The study concluded that a parkway for the Mississippi River would benefit but concluded it would be too expensive to build an entirely new parkway. The report recommended instead that the project be designated a scenic route consisting of existing riverside roads. New construction would be limited to connecting the existing roads and upgrading them to parkway quality. The Great River Road, therefore, is not owned by the National Park Service as is the case with national parkways such as the Blue Ridge and Natchez Trace Parkways.

The Federal Highway Act of 1954 appropriated planning funds. Each of the states were to develop specific criteria for the parkway and to determine one specific route within each state for the Mississippi River Parkway. By the late 1950s, the green-and-white pilot's wheel marker began to be used along sections of the designated route. Planning continued through the 1960s. The 1961 Iowa highway map was the first map in that state to highlight the route.

Legislation to fund the development of the Great River Road was included for the first time as part of the Federal-Aid Highway Act of 1973. From 1973 to 1982, Congress authorized a total of $314 million for the Great River Road. Most of those funds ($251 million) were allocated directly to the states. In 1976, the Federal Highway Administration (FHWA) issued program guidelines setting criteria for the Great River Road. The states then set up their own procedures for selecting the route of the Great River Road within their state boundaries.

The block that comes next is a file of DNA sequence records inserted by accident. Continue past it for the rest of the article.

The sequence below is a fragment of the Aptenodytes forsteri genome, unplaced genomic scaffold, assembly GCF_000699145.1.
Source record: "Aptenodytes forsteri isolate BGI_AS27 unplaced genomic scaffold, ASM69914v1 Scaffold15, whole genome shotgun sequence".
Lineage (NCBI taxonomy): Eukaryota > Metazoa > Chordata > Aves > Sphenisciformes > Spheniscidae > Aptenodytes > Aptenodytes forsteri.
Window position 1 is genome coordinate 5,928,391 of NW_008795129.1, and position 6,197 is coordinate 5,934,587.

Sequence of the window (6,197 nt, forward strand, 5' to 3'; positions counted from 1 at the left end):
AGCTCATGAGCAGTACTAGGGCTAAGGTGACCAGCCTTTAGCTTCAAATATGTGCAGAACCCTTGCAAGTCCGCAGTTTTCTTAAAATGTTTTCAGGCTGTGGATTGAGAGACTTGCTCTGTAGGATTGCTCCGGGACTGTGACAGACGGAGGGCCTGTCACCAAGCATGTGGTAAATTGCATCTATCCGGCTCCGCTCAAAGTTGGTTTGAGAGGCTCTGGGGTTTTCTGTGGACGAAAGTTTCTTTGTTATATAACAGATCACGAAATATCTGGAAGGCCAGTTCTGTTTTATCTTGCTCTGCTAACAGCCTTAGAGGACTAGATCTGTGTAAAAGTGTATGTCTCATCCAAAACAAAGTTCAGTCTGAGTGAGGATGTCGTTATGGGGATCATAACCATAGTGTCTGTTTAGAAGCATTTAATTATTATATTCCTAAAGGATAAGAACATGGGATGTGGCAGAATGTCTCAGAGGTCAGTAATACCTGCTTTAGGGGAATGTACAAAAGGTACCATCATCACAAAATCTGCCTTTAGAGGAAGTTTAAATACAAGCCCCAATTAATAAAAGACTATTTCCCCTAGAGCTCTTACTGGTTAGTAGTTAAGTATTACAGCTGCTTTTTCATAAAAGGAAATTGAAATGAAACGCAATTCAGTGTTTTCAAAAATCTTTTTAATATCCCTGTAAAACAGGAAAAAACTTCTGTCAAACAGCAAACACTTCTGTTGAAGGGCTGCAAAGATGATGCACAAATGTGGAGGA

The route of the federal Great River Road consists of sections that conform to the FHWA guidelines and that were eligible for the Great River Road funds in the 1970s and early 1980s. The states have designated alternative routes that include sections with significant scenic, historic, and recreational interest. While the federal Great River Road crisscrosses the river within each state, the alternative routes provide Great River Road routes on both sides of the river from the headwaters to the gulf. The Mississippi River Parkway Commission makes no distinction between the federal and state routes in its promotional efforts. However, some states do use highway signs that distinguish between a federal and state route.

Regions along the Great River Road. Photo courtesy: "Welcome to the Middle Mississippi River Body

Much of the area of the Great River Road was later designated a National Scenic Byway. The GRR also includes the Meeting of the Great Rivers Scenic Byway Area where the Mississippi, Missouri, and Illinois Rivers meet. As indicated on the map, other regions exist. (2)

Great River Road (YouTube) https://video.search.yahoo.com/yhs/search?fr=yhs-norton-ext_onb&ei=UTF-8&hsimp=yhs-ext_onb&hspart=norton&param1=09ddf052-3afe-4a1d-99bf-662e5fcbbe9c_2020-11-18_ff&param2=hp_nag_nov20&param3=nfm__wk47_2020&param4=nfm&p=great+river+road&type=ff_hp_nov20_wk47_2020#id=1&vid=4b514aa5e954b8d8f4dcb848a3a4aaa3&action=click



1. "Great River Road," Wikipedia. https://en.wikipedia.org/wiki/Great_River_Road

2. "Welcome to the Middle Mississippi River Valley" Online: https://www.greatriverroad.com/